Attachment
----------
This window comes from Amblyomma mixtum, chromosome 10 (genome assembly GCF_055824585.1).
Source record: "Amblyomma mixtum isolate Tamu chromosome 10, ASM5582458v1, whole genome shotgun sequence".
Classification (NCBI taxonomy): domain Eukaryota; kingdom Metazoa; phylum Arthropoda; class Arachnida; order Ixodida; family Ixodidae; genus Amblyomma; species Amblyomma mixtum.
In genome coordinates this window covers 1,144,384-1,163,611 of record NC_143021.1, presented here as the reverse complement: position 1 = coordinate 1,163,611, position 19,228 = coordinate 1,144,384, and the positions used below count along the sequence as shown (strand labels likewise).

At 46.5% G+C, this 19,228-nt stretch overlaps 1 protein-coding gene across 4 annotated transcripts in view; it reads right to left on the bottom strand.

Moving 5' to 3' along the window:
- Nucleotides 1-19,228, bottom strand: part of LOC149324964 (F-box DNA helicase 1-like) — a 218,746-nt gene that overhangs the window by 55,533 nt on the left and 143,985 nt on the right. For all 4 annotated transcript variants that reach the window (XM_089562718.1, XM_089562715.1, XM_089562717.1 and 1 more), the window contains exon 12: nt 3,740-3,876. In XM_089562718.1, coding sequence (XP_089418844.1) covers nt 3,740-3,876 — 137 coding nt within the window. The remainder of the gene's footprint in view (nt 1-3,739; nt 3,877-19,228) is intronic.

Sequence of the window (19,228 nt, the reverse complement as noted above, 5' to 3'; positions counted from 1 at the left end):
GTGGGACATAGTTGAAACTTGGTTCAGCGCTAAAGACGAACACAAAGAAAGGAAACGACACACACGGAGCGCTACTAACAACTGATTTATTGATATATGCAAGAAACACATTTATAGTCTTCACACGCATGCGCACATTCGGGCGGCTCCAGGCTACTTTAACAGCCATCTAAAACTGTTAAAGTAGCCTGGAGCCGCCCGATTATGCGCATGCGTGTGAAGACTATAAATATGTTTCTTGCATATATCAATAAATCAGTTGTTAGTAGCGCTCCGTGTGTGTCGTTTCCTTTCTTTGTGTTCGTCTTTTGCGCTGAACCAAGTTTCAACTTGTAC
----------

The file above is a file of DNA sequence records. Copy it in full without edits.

This window comes from Amblyomma mixtum, chromosome 10 (genome assembly GCF_055824585.1).
Source record: "Amblyomma mixtum isolate Tamu chromosome 10, ASM5582458v1, whole genome shotgun sequence".
Classification (NCBI taxonomy): domain Eukaryota; kingdom Metazoa; phylum Arthropoda; class Arachnida; order Ixodida; family Ixodidae; genus Amblyomma; species Amblyomma mixtum.
In genome coordinates this window covers 1,144,384-1,163,611 of record NC_143021.1, presented here as the reverse complement: position 1 = coordinate 1,163,611, position 19,228 = coordinate 1,144,384, and the positions used below count along the sequence as shown (strand labels likewise).

At 46.5% G+C, this 19,228-nt stretch overlaps 1 protein-coding gene across 4 annotated transcripts in view; it reads right to left on the bottom strand.

Moving 5' to 3' along the window:
- Nucleotides 1-19,228, bottom strand: part of LOC149324964 (F-box DNA helicase 1-like) — a 218,746-nt gene that overhangs the window by 55,533 nt on the left and 143,985 nt on the right. For all 4 annotated transcript variants that reach the window (XM_089562718.1, XM_089562715.1, XM_089562717.1 and 1 more), the window contains exon 12: nt 3,740-3,876. In XM_089562718.1, coding sequence (XP_089418844.1) covers nt 3,740-3,876 — 137 coding nt within the window. The remainder of the gene's footprint in view (nt 1-3,739; nt 3,877-19,228) is intronic.

Sequence of the window (19,228 nt, the reverse complement as noted above, 5' to 3'; positions counted from 1 at the left end):
GTGGGACATAGTTGAAACTTGGTTCAGCGCTAAAGACGAACACAAAGAAAGGAAACGACACACACGGAGCGCTACTAACAACTGATTTATTGATATATGCAAGAAACACATTTATAGTCTTCACACGCATGCGCACATTCGGGCGGCTCCAGGCTACTTTAACAGCCATCTAAAACTGTTAAAGTAGCCTGGAGCCGCCCGATTATGCGCATGCGTGTGAAGACTATAAATATGTTTCTTGCATATATCAATAAATCAGTTGTTAGTAGCGCTCCGTGTGTGTCGTTTCCTTTCTTTGTGTTCGTCTTTTGCGCTGAACCAAGTTTCAACTTGTAC